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This essay was written about my grandfather, for the "Stories my ...

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This essay was written about my grandfather, for the "Stories my Grandparents told me" essay contest.

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My grandfather is a schmuck. Yet to him, that insult is doubly offensive, because he is also anti-Semitic. He tried to stop my father, who was raised Catholic, from marrying my mother, who was raised Jewish. He recently divorced my grandmother, after 58 years of marriage. My grandfather has told me many stories, most of which were either exaggerations for the more boring ones or altogether facetious, but always mind-numbingly dull. In fact, I have fallen asleep on the telephone with him before, only to wake up to his snarling, growling voice reprimanding my ear. He also repeats stories many times, because his memory is equivalent to that of a mosquito. I have to thank him three times for any gift, which is always money, because if I don't, he forgets and refuses to send a $20 check for the next occasion.

However, there is one story my grandfather tells, which exemplifies him and really holds a dear place in my heart. It was the summer of 1941. My grandfather was 18, and had just been drafted into World War II. The Nazis had invaded much of Western Europe, though my grandfather didn't really care, because they were "Goddamn hippie Jews" anyway. He promptly went to training camp, where he was lauded by all of the lieutenants as a future general. He set national records on the ropes courses, and still had time to help out in the mess hall, with all of the "negroes". He was in peak physical shape; a potent weapon ready to be released on the Furher and his armies.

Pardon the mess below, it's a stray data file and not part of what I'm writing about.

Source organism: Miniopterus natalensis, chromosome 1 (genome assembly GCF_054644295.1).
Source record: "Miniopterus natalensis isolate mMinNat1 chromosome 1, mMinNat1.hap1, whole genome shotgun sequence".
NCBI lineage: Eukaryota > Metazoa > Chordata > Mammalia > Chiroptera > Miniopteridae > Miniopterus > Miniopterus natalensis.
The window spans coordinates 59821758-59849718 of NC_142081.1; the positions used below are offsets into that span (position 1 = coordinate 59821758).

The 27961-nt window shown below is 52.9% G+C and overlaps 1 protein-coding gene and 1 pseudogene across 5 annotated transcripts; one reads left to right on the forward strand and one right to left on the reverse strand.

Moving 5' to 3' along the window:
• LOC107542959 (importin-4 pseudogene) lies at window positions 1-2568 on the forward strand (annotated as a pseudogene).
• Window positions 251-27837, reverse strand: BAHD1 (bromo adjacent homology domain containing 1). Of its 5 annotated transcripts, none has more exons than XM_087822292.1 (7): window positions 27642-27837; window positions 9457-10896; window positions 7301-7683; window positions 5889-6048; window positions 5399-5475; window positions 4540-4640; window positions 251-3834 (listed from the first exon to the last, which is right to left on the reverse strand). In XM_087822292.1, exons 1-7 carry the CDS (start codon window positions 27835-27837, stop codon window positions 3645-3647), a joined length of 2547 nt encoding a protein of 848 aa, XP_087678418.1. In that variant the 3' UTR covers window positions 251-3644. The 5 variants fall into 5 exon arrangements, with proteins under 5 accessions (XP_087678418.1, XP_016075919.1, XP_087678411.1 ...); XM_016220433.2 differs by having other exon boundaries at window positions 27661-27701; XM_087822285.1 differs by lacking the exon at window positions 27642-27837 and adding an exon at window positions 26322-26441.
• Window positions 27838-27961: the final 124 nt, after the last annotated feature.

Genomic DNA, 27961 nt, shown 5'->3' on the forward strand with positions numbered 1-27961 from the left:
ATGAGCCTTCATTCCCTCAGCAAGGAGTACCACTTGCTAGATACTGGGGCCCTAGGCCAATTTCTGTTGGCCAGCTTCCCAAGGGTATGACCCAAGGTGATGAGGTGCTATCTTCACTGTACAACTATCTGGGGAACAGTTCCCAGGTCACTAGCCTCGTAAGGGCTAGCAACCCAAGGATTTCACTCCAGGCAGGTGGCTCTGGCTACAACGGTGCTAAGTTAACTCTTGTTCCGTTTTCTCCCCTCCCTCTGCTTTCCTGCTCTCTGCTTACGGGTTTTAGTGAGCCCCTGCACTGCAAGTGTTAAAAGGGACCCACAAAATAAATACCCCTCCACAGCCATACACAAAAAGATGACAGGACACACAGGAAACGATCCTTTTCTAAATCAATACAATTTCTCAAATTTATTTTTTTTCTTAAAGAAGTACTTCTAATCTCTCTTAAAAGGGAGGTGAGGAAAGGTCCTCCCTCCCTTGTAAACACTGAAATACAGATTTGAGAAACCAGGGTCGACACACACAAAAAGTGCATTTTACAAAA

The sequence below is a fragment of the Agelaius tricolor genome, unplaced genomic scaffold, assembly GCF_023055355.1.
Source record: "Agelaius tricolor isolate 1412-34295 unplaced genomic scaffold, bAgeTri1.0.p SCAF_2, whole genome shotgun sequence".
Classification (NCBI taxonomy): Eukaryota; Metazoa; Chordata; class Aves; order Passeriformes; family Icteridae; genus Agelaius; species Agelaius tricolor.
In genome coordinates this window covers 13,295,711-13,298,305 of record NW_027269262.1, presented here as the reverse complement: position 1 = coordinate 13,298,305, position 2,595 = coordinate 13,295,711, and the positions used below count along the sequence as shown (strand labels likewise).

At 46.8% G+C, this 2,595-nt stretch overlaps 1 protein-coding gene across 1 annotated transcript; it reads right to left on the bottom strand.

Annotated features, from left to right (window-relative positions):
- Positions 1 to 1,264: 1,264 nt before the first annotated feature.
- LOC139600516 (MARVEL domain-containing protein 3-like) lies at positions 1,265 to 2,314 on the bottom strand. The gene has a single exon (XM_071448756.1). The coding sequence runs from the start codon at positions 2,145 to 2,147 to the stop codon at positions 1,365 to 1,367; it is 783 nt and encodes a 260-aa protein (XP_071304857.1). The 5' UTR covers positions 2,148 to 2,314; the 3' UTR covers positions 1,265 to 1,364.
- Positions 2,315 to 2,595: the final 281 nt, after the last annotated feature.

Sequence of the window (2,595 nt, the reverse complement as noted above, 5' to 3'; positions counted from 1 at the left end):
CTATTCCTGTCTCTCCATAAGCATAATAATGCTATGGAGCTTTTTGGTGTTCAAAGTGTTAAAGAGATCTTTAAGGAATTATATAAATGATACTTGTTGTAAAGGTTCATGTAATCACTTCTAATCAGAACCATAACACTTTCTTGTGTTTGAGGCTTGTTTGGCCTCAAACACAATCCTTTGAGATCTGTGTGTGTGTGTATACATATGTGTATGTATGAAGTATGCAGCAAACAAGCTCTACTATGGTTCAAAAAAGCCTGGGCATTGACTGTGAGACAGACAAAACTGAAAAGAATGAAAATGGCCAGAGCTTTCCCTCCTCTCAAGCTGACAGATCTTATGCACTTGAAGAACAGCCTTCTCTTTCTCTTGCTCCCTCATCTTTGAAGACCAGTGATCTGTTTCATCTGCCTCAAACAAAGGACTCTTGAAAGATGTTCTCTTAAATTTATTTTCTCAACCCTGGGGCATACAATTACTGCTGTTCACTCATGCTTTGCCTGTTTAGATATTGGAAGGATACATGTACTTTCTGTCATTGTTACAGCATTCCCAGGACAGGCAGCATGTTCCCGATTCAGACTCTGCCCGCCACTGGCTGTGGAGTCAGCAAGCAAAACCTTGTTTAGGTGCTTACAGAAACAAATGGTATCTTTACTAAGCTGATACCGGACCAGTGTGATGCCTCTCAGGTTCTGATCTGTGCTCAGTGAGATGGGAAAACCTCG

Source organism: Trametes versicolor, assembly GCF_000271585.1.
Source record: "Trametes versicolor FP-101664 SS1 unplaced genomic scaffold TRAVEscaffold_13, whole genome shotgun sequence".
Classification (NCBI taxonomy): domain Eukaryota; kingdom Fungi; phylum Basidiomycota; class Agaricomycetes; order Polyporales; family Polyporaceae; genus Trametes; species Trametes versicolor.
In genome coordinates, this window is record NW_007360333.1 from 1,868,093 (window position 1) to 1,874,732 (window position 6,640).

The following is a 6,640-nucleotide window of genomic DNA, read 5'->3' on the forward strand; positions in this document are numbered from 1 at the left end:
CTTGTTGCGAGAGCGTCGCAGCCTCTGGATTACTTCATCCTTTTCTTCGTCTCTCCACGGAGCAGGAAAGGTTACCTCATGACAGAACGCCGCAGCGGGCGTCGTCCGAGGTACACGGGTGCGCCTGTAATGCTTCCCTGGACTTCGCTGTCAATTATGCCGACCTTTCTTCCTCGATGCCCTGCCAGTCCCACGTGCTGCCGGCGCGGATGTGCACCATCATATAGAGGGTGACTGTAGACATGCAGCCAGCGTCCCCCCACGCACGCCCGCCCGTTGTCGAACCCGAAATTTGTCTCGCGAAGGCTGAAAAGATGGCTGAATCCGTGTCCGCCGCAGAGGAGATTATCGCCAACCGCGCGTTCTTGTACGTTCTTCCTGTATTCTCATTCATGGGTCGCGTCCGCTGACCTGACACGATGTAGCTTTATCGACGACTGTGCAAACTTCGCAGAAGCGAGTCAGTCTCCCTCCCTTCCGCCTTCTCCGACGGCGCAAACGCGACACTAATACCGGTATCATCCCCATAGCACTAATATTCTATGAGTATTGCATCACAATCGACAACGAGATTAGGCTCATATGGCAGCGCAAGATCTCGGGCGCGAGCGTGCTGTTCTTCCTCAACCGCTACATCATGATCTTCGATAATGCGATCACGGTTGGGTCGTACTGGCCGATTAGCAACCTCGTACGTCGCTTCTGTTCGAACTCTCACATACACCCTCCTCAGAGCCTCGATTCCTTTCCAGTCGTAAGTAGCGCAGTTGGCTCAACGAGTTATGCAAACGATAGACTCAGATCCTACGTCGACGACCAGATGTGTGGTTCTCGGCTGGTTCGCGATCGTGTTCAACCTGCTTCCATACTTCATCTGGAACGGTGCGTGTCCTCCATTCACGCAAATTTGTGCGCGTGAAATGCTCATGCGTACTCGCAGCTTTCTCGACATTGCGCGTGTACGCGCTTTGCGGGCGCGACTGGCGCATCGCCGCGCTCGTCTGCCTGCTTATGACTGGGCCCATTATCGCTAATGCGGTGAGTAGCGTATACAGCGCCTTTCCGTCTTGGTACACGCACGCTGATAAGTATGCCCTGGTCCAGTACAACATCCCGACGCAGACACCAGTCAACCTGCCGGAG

But as in all good stories, there is a villain, and in this story, this universal figure took the form of the 300-lb, 7' man-nurse who performed a final physical on the troops before they were sent to Europe. Every other member of my grandfather's infantry passed with flying colors, every single one, but him. He had an undiagnosed heart disorder, one which legally kept him from being sent to war. He begged the man-nurse, pleaded for weeks, but the hulk of a man would not budge. He could not, knowingly,...